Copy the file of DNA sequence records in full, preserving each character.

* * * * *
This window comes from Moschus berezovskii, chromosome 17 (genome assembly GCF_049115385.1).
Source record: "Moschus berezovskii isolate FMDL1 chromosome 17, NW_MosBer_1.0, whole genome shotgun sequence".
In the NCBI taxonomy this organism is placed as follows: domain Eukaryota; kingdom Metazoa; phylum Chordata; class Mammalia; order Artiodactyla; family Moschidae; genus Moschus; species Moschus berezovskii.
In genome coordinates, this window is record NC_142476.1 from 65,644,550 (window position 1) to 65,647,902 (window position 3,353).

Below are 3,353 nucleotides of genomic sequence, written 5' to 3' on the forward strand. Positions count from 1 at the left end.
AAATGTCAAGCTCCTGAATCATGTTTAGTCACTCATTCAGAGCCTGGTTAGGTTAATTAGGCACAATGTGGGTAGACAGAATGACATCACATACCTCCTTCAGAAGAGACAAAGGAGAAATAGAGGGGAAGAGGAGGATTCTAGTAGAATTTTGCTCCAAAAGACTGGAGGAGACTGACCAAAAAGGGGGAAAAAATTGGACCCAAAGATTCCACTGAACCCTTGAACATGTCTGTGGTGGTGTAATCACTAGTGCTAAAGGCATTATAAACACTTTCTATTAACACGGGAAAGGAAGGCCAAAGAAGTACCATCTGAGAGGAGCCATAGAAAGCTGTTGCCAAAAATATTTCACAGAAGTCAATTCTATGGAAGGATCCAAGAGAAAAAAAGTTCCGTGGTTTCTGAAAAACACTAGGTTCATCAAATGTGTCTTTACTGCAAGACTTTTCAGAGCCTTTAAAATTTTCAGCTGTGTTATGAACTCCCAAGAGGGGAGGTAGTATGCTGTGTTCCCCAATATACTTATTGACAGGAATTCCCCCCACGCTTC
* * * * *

This window comes from Moschus berezovskii, chromosome 17 (genome assembly GCF_049115385.1).
Source record: "Moschus berezovskii isolate FMDL1 chromosome 17, NW_MosBer_1.0, whole genome shotgun sequence".
In the NCBI taxonomy this organism is placed as follows: domain Eukaryota; kingdom Metazoa; phylum Chordata; class Mammalia; order Artiodactyla; family Moschidae; genus Moschus; species Moschus berezovskii.
In genome coordinates, this window is record NC_142476.1 from 65,644,550 (window position 1) to 65,647,902 (window position 3,353).

Below are 3,353 nucleotides of genomic sequence, written 5' to 3' on the forward strand. Positions count from 1 at the left end.
AAATGTCAAGCTCCTGAATCATGTTTAGTCACTCATTCAGAGCCTGGTTAGGTTAATTAGGCACAATGTGGGTAGACAGAATGACATCACATACCTCCTTCAGAAGAGACAAAGGAGAAATAGAGGGGAAGAGGAGGATTCTAGTAGAATTTTGCTCCAAAAGACTGGAGGAGACTGACCAAAAAGGGGGAAAAAATTGGACCCAAAGATTCCACTGAACCCTTGAACATGTCTGTGGTGGTGTAATCACTAGTGCTAAAGGCATTATAAACACTTTCTATTAACACGGGAAAGGAAGGCCAAAGAAGTACCATCTGAGAGGAGCCATAGAAAGCTGTTGCCAAAAATATTTCACAGAAGTCAATTCTATGGAAGGATCCAAGAGAAAAAAAGTTCCGTGGTTTCTGAAAAACACTAGGTTCATCAAATGTGTCTTTACTGCAAGACTTTTCAGAGCCTTTAAAATTTTCAGCTGTGTTATGAACTCCCAAGAGGGGAGGTAGTATGCTGTGTTCCCCAATATACTTATTGACAGGAATTCCCCCCACGCTTC